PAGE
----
Between August and November 2021, four different Android banking trojans were propagated via the official Google Play Store, resulting in over 300,000 infections using multiple dropper applications that posed as seemingly innocent utility apps to take complete control of afflicted devices.
According to ThreatFabric, the malware attacks are crafted to deliver Anatsa (TeaBot), ERMAC, Alien, and Hydra. They are more refined and engineered to have a limited harmful footprint, ensuring that payloads are installed exclusively on cellphones from certain countries and preventing malware from being downloaded during the publication process.
Google implemented restrictions earlier this month to limit any use of accessibility authorizations that allow malicious apps to steal sensitive data from Android devices. App developers are also increasingly refining their tactics via other means, even when compelled to use the more traditional method of installing the applications through the app marketplace.
One of the most common ways is versioning, which involves uploading clean versions of programs first and then gradually introducing harmful functionality through future software updates. Another strategy is to create look-alike command-and-control (C2) websites that fit the theme of the dropper software to avoid detection by traditional methods.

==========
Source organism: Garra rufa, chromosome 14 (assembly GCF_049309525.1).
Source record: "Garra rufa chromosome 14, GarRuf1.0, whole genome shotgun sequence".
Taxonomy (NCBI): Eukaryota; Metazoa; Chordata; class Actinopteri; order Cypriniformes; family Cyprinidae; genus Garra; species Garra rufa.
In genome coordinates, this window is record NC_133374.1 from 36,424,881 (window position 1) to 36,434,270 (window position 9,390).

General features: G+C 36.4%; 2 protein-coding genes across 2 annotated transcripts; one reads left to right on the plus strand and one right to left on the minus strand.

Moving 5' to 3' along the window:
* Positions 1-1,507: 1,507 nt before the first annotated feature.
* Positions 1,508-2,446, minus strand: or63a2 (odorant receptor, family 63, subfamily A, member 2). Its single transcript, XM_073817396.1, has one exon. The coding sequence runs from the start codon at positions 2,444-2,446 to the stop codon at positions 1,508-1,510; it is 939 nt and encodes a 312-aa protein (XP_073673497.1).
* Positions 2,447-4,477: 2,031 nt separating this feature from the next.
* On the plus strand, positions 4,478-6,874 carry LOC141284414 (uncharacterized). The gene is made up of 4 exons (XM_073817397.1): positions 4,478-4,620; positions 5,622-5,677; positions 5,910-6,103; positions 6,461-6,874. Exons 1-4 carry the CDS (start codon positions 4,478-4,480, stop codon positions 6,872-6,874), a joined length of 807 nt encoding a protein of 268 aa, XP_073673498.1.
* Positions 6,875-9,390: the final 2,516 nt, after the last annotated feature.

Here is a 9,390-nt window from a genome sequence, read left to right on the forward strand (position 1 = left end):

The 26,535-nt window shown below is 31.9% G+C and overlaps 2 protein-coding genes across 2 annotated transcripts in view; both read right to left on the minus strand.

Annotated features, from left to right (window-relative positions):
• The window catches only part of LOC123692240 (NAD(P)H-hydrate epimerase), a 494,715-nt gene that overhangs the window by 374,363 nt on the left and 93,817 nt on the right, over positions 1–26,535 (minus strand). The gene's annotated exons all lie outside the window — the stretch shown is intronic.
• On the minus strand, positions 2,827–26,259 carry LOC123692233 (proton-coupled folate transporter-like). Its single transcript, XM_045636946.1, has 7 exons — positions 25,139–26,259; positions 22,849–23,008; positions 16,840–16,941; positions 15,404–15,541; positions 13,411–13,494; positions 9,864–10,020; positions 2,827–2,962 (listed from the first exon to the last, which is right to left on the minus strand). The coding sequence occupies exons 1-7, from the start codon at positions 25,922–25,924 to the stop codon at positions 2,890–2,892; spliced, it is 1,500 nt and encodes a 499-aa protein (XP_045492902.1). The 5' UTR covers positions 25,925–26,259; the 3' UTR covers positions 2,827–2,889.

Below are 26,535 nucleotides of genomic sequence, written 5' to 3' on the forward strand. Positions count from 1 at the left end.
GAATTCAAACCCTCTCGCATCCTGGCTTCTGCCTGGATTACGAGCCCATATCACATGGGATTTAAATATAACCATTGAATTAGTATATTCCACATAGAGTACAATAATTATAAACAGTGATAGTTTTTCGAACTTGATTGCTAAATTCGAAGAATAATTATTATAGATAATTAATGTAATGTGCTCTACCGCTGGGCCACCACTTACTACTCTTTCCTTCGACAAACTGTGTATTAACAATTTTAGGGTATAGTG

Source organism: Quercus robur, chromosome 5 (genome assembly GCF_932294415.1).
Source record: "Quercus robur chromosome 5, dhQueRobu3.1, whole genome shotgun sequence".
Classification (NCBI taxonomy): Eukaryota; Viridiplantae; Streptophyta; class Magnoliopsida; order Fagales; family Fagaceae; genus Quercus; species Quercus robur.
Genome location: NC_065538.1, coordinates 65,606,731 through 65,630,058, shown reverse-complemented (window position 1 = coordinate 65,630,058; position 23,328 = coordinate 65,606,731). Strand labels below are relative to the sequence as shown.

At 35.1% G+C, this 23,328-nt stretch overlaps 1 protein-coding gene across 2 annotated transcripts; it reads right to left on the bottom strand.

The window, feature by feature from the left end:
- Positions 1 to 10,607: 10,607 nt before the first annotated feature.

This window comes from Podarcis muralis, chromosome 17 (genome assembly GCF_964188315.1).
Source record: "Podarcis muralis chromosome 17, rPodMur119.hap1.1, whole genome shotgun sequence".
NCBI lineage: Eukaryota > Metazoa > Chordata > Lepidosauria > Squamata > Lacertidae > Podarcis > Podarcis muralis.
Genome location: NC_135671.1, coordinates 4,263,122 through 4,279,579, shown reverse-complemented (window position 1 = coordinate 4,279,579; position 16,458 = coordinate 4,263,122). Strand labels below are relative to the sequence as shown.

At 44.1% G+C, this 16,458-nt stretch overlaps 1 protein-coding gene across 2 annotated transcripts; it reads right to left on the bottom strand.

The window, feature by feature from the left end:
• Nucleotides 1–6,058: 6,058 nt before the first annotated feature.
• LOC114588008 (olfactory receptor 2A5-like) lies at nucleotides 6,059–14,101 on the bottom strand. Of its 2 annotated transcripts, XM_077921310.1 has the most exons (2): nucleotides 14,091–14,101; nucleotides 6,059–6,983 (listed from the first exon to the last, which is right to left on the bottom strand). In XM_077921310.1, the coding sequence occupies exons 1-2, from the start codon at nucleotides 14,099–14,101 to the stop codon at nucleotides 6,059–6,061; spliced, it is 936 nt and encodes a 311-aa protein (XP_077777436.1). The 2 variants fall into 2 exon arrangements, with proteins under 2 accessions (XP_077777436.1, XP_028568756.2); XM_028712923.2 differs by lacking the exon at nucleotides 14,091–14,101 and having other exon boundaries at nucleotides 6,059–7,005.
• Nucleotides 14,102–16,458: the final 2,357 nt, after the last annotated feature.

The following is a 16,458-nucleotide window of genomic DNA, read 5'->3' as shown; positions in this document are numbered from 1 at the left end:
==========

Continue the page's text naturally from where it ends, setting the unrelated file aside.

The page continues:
Since June 2021, ThreatFabric has found six Anatsa droppers on the Play Store. Each of them is configured to download an “update” before soliciting users to allow permission to install apps and access the Accessibility Service.
Brunhilda, a malicious actor, first identified in July 2021 for delivering the Vultur remote access trojan, used trojanized applications posing as QR code maker apps to distribute Hydra and ERMAC malware to consumers in the United States, a market hitherto ignored by the two malware families.
Finally, a fitness training dropper app called GymDrop was discovered delivering the Alien banking trojan payload by masquerading it as a “new package of workout exercises,” even as its ostensibly legitimate developer website doubles as the C2 server to fetch the configuration needed to download the malware.
The actors behind these dropper programs manually initiate the installation of the banking trojan on an infected device if they want more victims in a certain region of the world, the researchers added, to make themselves even more challenging to identify. This makes automatic detection a far more complicated method for any company to implement.